Last week, for the first time while being mayor, I did not attend any engagements and so instead of looking back over the past week, this week I would like to look forward to the coming weekend and particularly remembrance day on Sunday.
There is a lot to mark the centenary of the end of the First World War in and around the town in order that we can all choose to mark remembrance in our own ways.
Littlehampton Town Council has chosen to do this with a number of initiatives to commemorate this, including four new benches which have been positioned at the town war memorial featuring the striking poppy design. A further bench has also been installed by the Wick Village Traders in a matching design.
Arun District Council has commissioned a wooden sculpture of a lone soldier, in remembrance of his fallen comrades. It has been carved from oak by local artist Simon Groves and can be seen at the war memorial end of Caffyns Field.
Littlehampton Museum is showing a themed display titled ‘When I have done my bit’. This is part of a nationwide commemoration of the end of the First World War, and will see the museum exploring how the town and its residents fared in the final years of the war, and looking at how they chose to remember the fallen, and celebrate peace.
The exhibition also includes original documents and items from the museum’s collection, alongside fascinating loans from the Royal Sussex Regiment Museum, which will be displayed until December 21.
|Also in the news - the Gazette has compiled a list of names of those servicemen from the Littlehampton area who lost their lives during the Great War; a Littlehampton hairdresser has opened her own salon at the age of 23; and three robbers threatened staff and stole around £1,500 from the KFC in Goring}|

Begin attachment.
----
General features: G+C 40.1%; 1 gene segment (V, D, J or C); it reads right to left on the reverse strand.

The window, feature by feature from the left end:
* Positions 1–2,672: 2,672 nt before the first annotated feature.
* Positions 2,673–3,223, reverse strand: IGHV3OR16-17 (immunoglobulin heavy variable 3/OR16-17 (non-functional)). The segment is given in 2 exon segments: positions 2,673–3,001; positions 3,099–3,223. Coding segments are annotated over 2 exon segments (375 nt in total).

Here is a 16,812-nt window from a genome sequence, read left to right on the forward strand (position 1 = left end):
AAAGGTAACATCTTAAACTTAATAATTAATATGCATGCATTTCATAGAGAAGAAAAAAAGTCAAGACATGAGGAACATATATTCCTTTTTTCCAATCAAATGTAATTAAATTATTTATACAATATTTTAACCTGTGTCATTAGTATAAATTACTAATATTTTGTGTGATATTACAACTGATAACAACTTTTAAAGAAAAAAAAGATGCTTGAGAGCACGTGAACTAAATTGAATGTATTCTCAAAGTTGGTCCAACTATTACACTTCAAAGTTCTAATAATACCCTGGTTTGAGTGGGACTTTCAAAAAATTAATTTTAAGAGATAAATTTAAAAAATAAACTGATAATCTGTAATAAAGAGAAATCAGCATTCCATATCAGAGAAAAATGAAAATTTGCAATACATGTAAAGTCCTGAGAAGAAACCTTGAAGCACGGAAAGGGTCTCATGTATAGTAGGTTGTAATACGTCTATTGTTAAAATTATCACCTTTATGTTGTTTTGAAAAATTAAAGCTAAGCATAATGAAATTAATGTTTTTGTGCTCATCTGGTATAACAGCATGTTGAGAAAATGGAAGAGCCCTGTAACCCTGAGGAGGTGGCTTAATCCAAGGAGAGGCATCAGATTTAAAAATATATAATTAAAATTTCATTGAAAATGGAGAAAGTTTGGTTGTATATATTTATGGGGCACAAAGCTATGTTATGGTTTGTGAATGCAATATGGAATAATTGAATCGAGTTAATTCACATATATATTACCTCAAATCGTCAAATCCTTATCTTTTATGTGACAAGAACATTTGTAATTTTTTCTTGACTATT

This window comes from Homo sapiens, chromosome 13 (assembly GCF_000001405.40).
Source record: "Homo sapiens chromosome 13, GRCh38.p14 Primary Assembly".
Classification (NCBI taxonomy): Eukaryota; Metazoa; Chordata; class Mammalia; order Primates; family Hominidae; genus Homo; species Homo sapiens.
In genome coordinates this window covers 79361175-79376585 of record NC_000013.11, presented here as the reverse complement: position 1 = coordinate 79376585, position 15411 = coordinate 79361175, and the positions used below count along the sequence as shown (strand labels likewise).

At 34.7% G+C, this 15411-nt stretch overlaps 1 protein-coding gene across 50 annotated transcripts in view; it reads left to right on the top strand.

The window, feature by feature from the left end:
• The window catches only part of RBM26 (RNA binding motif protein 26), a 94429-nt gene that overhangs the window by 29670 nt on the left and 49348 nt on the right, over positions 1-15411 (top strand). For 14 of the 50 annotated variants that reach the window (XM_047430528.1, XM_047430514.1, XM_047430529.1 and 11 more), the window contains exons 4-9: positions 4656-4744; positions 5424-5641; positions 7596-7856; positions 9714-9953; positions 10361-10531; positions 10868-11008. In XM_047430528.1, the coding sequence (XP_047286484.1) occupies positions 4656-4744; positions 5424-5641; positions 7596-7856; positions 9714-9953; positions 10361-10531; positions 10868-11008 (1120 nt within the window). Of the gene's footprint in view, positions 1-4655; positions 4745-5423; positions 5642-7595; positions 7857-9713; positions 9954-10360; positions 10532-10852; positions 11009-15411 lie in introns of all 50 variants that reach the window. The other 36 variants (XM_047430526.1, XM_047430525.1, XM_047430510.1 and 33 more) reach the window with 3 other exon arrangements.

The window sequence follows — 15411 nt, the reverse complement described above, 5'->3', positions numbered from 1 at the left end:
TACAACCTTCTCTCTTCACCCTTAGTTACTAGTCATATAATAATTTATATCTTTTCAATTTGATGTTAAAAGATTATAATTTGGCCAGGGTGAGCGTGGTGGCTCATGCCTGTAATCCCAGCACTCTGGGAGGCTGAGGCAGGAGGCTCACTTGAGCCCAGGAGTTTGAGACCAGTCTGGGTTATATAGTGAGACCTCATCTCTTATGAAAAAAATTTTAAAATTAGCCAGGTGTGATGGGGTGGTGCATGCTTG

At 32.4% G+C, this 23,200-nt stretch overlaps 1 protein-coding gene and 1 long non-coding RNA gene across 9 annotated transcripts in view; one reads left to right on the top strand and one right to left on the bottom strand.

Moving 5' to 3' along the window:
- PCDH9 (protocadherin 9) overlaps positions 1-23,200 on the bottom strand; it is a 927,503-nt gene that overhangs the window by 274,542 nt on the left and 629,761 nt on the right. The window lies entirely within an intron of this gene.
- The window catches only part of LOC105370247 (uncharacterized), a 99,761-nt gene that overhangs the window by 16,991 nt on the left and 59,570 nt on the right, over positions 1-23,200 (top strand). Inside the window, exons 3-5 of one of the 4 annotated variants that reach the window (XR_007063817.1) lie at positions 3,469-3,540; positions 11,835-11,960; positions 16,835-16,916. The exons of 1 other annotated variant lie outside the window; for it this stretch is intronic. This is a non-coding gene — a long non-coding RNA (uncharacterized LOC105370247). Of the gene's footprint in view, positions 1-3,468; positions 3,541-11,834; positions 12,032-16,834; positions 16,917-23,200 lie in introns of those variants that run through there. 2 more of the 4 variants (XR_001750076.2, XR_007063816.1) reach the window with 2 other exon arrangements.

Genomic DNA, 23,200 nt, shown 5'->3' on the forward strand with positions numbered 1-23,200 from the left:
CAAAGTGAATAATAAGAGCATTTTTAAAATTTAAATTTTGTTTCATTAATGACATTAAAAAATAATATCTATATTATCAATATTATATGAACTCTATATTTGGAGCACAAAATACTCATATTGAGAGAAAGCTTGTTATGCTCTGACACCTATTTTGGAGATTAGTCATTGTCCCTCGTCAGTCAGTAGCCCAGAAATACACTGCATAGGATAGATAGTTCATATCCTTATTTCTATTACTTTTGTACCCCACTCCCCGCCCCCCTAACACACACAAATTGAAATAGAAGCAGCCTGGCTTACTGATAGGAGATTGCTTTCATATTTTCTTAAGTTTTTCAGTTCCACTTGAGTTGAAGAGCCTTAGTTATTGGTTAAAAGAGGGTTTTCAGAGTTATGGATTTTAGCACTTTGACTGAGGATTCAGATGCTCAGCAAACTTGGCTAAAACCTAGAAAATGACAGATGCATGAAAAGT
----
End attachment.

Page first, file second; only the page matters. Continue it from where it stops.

The museum and volunteers have also produced a book of the same title containing images from the collections of the museum. These can be purchased for £3 and all profits will go to veterans charities.
Other exhibitions that are taking place around the town include the giant poppy handmade from plastic bottles by more than 350 children at the Look and Sea before it closed. This will be on display at the Guide Centre and will be lit every Wednesday and Friday evening for the public to see.
St Mary’s Church is going red for remembrance, glowing red in respect for those that lost their lives, it is also displaying a cascade of poppies knitted by a number of people in Littlehampton.
The church will also be hosting an installation funded by the town council in conjunction with the There But Not There national campaign which features a number of Perspex silhouetted soldiers as a moving tribute. The church will be open until 3pm on Saturday for you to view these displays first hand.
The Edwin James Festival Choir and Orchestra is presenting a Time for Remembrance concert at St James Church in East Ham Road on Saturday with performance commencing at 3pm. Tickets are available on the door, via the website or by calling 01243 582330, costing £10 for adults and £4 for children.
The traditional remembrance day parade and service and laying of wreaths at the war memorial followed by the civic service of remembrance at St Mary’s Church will take place on Sunday, as will a service for residents in Wick at their own memorial.
The town’s commemorations will end with the beacon lighting event at the Stage by the Sea which features a performance by the local sea cadets, the reading of the names of the fallen from the town’s war memorial, a tribute to the millions and the Last Post prior to the lighting of the beacon at 7pm as part of the national chain.
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